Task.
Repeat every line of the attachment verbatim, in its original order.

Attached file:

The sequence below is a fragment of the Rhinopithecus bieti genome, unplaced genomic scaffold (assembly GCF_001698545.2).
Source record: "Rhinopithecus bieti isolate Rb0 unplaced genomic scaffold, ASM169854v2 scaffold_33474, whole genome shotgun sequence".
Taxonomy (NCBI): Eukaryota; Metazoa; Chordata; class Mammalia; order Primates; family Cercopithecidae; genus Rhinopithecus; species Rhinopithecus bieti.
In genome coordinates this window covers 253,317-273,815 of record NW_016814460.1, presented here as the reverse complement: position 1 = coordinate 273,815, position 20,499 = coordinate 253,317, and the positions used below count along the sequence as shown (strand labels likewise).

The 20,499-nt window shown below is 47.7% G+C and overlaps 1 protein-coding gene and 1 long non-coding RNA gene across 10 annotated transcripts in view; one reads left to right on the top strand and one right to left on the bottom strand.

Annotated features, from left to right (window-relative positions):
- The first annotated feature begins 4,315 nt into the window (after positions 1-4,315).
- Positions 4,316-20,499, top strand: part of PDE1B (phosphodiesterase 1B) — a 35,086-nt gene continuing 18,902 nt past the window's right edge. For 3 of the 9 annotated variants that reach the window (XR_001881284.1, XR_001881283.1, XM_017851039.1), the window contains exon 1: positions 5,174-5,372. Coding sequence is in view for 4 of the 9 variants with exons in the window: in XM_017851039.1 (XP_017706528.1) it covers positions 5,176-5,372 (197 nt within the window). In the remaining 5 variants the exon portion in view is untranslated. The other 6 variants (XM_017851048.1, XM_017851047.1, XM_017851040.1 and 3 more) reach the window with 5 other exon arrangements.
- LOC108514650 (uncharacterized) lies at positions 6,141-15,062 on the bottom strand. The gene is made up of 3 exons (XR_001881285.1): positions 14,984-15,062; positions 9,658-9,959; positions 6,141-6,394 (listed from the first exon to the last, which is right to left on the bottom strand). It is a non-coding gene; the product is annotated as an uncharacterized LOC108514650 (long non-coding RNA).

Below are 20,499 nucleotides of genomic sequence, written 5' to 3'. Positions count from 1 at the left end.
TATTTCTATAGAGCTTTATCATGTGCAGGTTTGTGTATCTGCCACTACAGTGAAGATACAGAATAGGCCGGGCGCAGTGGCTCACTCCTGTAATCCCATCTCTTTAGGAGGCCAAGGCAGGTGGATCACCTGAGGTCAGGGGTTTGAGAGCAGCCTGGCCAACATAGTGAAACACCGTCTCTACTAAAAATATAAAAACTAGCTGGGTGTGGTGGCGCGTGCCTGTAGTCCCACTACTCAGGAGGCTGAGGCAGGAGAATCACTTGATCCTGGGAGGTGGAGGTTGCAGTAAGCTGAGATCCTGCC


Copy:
The sequence below is a fragment of the Rhinopithecus bieti genome, unplaced genomic scaffold (assembly GCF_001698545.2).
Source record: "Rhinopithecus bieti isolate Rb0 unplaced genomic scaffold, ASM169854v2 scaffold_33474, whole genome shotgun sequence".
Taxonomy (NCBI): Eukaryota; Metazoa; Chordata; class Mammalia; order Primates; family Cercopithecidae; genus Rhinopithecus; species Rhinopithecus bieti.
In genome coordinates this window covers 253,317-273,815 of record NW_016814460.1, presented here as the reverse complement: position 1 = coordinate 273,815, position 20,499 = coordinate 253,317, and the positions used below count along the sequence as shown (strand labels likewise).

The 20,499-nt window shown below is 47.7% G+C and overlaps 1 protein-coding gene and 1 long non-coding RNA gene across 10 annotated transcripts in view; one reads left to right on the top strand and one right to left on the bottom strand.

Annotated features, from left to right (window-relative positions):
- The first annotated feature begins 4,315 nt into the window (after positions 1-4,315).
- Positions 4,316-20,499, top strand: part of PDE1B (phosphodiesterase 1B) — a 35,086-nt gene continuing 18,902 nt past the window's right edge. For 3 of the 9 annotated variants that reach the window (XR_001881284.1, XR_001881283.1, XM_017851039.1), the window contains exon 1: positions 5,174-5,372. Coding sequence is in view for 4 of the 9 variants with exons in the window: in XM_017851039.1 (XP_017706528.1) it covers positions 5,176-5,372 (197 nt within the window). In the remaining 5 variants the exon portion in view is untranslated. The other 6 variants (XM_017851048.1, XM_017851047.1, XM_017851040.1 and 3 more) reach the window with 5 other exon arrangements.
- LOC108514650 (uncharacterized) lies at positions 6,141-15,062 on the bottom strand. The gene is made up of 3 exons (XR_001881285.1): positions 14,984-15,062; positions 9,658-9,959; positions 6,141-6,394 (listed from the first exon to the last, which is right to left on the bottom strand). It is a non-coding gene; the product is annotated as an uncharacterized LOC108514650 (long non-coding RNA).

Below are 20,499 nucleotides of genomic sequence, written 5' to 3'. Positions count from 1 at the left end.
TATTTCTATAGAGCTTTATCATGTGCAGGTTTGTGTATCTGCCACTACAGTGAAGATACAGAATAGGCCGGGCGCAGTGGCTCACTCCTGTAATCCCATCTCTTTAGGAGGCCAAGGCAGGTGGATCACCTGAGGTCAGGGGTTTGAGAGCAGCCTGGCCAACATAGTGAAACACCGTCTCTACTAAAAATATAAAAACTAGCTGGGTGTGGTGGCGCGTGCCTGTAGTCCCACTACTCAGGAGGCTGAGGCAGGAGAATCACTTGATCCTGGGAGGTGGAGGTTGCAGTAAGCTGAGATCCTGCC